The post, which came from Vdare, a well-known repository for hate speech, targets immigration judges by name, using photos and anti-Semitic slurs. “The post features links and content that directly attacks sitting Immigration Judges with racial and ethnically tinged slurs and the label ‘Kritarch,’” Judge Ashley Tabaddor, president of the National Association of Immigration Judges, said in a letter to the head of the Justice Department’s Executive Office for Immigration Review. “VDare’s use of the term in a pejorative manner casts Jewish history in a negative light as an Anti-Semitic trope of Jews seeking power and control.”

    A DOJ spokesperson said the daily news briefing, which includes as many as two dozen pages of immigration-related news items, is provided by an outside contractor, the firm TechMIS. But, for the record, “the Department of Justice condemns Anti-Semitism in the strongest terms,” a spokesperson said. Oh.

    Strangely enough, this brings me back to the BDS movement, and the twisted response from Republicans. They tried to pass a law here in NC that would prohibit state government from contracting out to private companies who have pledged to boycott Israel. That's right, they want to boycott the boycotters, but use the force of law to back it up.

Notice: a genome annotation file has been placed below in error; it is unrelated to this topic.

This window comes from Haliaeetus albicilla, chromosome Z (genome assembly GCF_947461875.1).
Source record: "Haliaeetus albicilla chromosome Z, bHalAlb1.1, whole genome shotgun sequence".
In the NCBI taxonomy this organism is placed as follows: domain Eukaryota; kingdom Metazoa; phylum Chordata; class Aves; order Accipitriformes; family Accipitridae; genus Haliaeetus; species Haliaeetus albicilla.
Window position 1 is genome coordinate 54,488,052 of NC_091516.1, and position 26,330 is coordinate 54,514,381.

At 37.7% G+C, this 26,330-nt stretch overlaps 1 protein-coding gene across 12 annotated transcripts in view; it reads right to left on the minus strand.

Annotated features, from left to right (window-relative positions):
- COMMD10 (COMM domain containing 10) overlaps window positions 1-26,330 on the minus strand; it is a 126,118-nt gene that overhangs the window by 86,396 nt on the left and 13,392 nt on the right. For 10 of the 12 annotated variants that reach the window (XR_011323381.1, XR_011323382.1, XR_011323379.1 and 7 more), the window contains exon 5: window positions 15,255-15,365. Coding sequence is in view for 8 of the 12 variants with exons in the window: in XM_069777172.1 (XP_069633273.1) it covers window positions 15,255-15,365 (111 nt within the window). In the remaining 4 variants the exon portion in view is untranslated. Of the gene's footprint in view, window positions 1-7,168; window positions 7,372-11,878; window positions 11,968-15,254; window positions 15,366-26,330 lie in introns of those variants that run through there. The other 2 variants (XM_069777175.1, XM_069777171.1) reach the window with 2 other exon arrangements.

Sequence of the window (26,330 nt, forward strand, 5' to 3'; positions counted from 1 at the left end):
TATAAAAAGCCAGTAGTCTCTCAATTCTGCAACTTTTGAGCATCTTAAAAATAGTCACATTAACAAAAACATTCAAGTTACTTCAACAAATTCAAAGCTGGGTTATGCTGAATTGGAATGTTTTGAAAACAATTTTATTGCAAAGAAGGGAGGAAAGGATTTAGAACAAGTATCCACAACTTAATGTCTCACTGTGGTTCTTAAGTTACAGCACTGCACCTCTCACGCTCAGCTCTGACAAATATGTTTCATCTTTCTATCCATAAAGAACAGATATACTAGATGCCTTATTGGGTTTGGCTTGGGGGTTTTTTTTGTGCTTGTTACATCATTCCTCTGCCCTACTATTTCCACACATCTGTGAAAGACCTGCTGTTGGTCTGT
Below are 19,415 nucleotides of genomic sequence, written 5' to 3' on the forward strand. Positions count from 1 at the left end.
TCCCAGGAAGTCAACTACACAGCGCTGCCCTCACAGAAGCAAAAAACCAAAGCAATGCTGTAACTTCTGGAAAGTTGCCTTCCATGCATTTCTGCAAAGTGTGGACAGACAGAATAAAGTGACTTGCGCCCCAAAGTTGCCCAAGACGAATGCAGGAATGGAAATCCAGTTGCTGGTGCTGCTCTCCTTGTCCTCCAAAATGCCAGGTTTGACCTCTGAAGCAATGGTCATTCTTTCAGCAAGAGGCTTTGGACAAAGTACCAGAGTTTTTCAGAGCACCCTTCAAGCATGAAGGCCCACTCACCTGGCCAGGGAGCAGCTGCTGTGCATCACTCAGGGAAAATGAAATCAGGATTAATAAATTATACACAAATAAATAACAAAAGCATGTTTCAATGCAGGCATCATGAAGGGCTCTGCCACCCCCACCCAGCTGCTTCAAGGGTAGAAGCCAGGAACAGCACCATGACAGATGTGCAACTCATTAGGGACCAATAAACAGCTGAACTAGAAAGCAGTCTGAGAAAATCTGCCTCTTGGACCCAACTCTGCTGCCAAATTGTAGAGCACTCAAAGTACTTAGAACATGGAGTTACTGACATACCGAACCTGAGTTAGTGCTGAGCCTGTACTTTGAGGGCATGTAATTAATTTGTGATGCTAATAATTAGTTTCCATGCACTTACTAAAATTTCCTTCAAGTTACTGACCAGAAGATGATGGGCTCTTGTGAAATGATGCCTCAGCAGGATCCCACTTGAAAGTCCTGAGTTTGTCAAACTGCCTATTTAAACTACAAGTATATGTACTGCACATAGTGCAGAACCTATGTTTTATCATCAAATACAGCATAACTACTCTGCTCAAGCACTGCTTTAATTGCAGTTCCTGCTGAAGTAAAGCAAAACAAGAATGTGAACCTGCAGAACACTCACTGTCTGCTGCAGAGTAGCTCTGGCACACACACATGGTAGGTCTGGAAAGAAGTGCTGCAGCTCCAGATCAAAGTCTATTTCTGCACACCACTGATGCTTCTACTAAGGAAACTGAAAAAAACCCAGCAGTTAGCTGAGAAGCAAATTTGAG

But I'm sure those Republicans are just fine with a US DOJ contractor sending out white supremacist nonsense. Welcome to Absurdistan...

  • Reply to: Republicans want to buy you for 34 cents a day. Tell them "no."   1 day 20 hours ago

    Almost twenty years ago, the GOP used the same tactic with a promotional letter for Bush. Remember that?

  • Reply to: Republicans want to buy you for 34 cents a day. Tell them "no."   2 days 10 hours ago

    BergerMooore is trying to give Dale Folwell some free public relations by letting him put a "note" in with the checks. Folwell doesn't have a damn thing to do with the tax process, other than to "house" the funds in the Treasury.

    So whichever Dem steps forward to challenge him would be the perfect recipient for those donations...

  • Reply to: Republicans want to buy you for 34 cents a day. Tell them "no."   2 days 10 hours ago

    ... it's a good incentive to give $125 to the Democratic NC legislature candidate of your choice or to Planned Parenthood in BergerMoore's name.

  • Reply to: Friday News: That's not coverage   2 days 19 hours ago

    Bolsonaro's wild claim that NGO's are setting the fires would have earned him nothing but scorn and contempt a few years ago, but Donald Trump has normalized such (outrageous) lies. It doesn't matter if it can be proved, or that it's an obvious lie; if your base is dumb enough to believe it, it works just fine.